Homily for July 22, 2018 (16th Sunday in Ordinary Time, B)
Those were the words most feared by contestants in a reality show
called The Apprentice that began on NBC in 2004.
They were announced with great vigor when a competitor
was eliminated from the cast.
The original host of that show, as the saying goes,
went on to pursue other opportunities.
Speaking through the prophet Jeremiah in today’s first reading,
God essentially says, “You’re fired!” to the leaders of Judah.
They had been entrusted
with the challenging task of governing their people
during a time of great political, military and social turmoil;
and they failed badly.
Adopting the idols of the nations that surrounded them,
they led their people into idolatry and away from God.
Trusting in the fragile power of military and political alliances,
they asked their people to trust in foreign leaders
rather than in God.
They allowed and even participated in
the exploitation of the poor and vulnerable
who had a special claim on God’s love and concern.
They were unworthy of their offices and titles.
God promised to replace them with “a righteous shoot to David”
who would “reign and govern wisely” and
“do what is just and right in the land.”
His name would be Yeshua or Jesus,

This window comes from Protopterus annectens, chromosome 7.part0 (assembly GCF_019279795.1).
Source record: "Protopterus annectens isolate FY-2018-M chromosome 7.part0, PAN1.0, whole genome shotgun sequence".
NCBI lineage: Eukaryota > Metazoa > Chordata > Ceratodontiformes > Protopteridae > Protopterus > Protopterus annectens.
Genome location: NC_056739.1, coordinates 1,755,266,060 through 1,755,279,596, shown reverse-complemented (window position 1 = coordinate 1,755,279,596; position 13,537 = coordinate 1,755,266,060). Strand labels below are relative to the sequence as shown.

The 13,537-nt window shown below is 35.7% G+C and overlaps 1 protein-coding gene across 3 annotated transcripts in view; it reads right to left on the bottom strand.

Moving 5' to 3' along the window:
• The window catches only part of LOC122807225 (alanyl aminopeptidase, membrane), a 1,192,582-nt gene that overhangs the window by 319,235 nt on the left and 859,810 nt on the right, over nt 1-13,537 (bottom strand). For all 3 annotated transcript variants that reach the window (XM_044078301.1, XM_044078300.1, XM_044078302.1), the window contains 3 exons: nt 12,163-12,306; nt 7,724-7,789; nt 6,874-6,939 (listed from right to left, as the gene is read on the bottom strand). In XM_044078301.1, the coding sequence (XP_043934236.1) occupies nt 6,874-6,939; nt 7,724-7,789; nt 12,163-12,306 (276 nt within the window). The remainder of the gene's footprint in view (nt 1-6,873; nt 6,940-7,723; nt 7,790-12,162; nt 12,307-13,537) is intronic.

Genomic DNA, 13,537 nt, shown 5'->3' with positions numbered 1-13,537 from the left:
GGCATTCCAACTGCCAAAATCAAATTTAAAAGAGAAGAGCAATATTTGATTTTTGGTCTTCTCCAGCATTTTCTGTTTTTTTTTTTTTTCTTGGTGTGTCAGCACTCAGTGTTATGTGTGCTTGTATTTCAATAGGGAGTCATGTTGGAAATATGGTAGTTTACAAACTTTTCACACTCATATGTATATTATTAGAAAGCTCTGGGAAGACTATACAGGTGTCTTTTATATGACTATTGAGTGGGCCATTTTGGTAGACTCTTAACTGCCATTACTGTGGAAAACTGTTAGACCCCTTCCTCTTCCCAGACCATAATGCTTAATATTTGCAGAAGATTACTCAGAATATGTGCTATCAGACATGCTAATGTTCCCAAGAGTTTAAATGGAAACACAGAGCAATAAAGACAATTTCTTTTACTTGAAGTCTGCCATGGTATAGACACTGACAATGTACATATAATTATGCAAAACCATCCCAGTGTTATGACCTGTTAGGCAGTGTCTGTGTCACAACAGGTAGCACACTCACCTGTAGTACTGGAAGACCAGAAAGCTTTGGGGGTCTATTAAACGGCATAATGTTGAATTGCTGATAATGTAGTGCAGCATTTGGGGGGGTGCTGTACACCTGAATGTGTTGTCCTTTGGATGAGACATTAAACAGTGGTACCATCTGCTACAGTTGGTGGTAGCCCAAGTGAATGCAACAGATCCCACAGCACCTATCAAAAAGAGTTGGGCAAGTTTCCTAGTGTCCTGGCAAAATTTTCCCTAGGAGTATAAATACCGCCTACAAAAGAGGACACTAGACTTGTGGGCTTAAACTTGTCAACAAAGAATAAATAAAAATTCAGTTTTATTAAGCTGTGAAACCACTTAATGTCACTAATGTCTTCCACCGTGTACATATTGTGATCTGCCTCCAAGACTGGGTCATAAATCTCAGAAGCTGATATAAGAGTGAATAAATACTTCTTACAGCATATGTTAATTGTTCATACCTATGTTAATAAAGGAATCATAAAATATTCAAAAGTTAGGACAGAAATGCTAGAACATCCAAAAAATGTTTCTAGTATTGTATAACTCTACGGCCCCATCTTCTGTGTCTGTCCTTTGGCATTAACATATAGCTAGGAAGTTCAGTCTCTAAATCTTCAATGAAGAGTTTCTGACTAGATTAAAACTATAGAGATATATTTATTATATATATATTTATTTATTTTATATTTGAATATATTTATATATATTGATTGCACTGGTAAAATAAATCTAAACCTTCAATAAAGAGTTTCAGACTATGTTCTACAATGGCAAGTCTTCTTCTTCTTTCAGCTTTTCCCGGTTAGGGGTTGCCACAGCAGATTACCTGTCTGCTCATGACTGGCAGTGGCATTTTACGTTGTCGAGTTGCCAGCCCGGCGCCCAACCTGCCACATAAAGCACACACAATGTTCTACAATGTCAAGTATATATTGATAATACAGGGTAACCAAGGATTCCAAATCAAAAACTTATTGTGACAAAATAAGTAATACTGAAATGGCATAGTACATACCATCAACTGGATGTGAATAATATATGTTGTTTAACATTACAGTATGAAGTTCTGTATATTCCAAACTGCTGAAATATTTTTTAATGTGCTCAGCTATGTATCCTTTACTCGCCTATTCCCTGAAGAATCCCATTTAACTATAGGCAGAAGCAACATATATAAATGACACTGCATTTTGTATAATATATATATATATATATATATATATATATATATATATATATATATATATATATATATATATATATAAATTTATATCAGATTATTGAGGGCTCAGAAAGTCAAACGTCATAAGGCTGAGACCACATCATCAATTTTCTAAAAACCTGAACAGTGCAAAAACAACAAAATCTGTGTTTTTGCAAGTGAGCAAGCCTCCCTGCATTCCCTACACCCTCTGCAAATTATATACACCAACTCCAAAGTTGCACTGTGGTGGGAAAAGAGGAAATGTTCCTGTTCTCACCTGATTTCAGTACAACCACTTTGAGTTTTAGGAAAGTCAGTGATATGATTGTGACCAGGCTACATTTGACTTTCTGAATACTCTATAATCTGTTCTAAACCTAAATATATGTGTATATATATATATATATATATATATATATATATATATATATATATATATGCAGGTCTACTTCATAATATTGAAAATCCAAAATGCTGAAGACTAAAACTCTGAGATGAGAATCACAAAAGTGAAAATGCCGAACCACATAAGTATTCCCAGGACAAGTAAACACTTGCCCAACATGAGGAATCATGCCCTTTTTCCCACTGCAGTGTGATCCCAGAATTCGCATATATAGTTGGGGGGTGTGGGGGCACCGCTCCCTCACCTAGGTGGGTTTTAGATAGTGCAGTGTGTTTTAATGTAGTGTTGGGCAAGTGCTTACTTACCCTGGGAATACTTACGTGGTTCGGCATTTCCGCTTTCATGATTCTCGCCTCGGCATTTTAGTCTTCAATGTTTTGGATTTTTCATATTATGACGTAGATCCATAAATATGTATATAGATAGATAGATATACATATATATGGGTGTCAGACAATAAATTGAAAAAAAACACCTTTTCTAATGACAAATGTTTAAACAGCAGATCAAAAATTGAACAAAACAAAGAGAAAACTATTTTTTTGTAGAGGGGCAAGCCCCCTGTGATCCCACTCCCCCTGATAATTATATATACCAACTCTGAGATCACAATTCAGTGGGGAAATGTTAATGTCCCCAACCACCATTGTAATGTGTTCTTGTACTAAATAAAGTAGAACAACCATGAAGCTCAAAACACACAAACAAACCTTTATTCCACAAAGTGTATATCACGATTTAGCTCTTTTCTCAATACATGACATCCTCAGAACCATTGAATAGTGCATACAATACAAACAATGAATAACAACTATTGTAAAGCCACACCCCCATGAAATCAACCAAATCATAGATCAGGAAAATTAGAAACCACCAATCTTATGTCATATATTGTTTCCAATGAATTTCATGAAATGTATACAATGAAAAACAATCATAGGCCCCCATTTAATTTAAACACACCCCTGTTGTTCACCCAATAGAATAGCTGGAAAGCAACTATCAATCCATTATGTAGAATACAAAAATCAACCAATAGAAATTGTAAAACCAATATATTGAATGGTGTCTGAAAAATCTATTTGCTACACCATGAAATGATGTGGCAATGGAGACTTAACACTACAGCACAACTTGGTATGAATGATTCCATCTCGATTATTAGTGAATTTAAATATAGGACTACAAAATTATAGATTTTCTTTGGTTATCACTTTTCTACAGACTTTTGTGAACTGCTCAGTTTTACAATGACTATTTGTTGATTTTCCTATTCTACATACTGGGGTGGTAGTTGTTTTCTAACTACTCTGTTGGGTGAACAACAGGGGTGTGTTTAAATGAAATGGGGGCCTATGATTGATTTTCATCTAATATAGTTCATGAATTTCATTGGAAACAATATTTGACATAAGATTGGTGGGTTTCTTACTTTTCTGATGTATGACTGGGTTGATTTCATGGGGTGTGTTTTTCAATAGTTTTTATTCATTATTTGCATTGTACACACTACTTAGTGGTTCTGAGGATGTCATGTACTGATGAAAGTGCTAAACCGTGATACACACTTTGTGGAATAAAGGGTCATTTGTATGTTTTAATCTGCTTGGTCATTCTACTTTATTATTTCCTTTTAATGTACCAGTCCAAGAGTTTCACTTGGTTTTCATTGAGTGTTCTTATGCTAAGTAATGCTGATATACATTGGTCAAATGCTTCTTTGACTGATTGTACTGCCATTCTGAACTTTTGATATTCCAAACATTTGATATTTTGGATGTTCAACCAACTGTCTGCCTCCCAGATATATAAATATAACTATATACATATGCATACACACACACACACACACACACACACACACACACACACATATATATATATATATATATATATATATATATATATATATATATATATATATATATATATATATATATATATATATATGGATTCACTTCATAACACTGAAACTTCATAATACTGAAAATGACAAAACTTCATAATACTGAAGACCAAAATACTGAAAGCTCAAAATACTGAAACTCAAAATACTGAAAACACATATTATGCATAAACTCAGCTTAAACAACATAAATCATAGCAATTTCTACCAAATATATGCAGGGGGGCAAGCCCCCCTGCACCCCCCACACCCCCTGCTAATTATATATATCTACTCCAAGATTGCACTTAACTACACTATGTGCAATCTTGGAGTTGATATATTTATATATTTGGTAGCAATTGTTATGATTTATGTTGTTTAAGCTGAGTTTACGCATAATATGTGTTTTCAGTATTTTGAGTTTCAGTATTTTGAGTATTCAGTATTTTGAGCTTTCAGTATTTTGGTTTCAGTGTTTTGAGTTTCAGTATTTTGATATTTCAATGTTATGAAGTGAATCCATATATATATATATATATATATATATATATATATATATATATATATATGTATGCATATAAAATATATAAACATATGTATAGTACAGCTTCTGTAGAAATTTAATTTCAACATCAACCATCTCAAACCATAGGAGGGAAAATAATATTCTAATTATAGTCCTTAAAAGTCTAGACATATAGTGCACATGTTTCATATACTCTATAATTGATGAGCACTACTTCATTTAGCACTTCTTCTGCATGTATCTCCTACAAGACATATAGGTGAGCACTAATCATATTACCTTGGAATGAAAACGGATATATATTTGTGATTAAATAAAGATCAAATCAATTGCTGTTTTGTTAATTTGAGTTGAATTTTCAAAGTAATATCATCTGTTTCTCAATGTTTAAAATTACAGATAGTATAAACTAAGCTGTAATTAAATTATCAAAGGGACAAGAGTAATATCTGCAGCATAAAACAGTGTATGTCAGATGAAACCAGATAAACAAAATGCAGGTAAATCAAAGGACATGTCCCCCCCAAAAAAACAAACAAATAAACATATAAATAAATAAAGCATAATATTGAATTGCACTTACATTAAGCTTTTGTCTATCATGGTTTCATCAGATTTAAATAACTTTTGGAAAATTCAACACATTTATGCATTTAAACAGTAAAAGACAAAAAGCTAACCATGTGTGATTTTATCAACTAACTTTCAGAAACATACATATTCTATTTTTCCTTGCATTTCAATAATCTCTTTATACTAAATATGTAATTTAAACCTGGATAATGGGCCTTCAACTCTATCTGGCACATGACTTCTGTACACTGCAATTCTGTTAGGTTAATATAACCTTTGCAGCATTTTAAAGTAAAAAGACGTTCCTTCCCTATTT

which means “God saves.”
At the end of today’s gospel passage,
we see Jesus, the Good Shepherd, tending to his flock.
He welcomes the return of the apostles from their mission
of preaching, healing and driving out demons.
Hearing their reports and seeing their fatigue,
he invites them to take some time away to rest.
But even as they arrive
to what they thought would be “a deserted place,”
they are confronted with an astounding sight:
“a vast crowd” of people in need—
spiritually, mentally and physically suffering—
“like sheep without a shepherd.”
Although he surely must have been as exhausted as his disciples,
Jesus responds with compassion.
How often do we think of compassion
as a quality of leadership or an expression of strength?
For too many people today, including those in the highest offices,
compassion is viewed as a sign of weakness,
a form of mushy liberalism,
or part of “a sucker’s game.”
Yet the life and teachings of Jesus
reveal to us that compassion is not only a sign of strength
but a godly sign of strength:
the Prodigal Father
who welcomes home the Prodigal Son;
the one who tells those
who would stone a woman caught in adultery
to do so only if they themselves are sinless;
the one who washes the feet of his disciples;
the one who suffers and dies
so that we might be healed and saved;
the one who, in St. Paul’s words,
“broke down the dividing wall of enmity”
that separated Jew and gentile.
Even when the world fired him
in one of the most brutal ways imaginable,
he never fired us.
In fact, he embraced us.
Earthly shepherds come and go.
The Good Shepherd remains here for us. +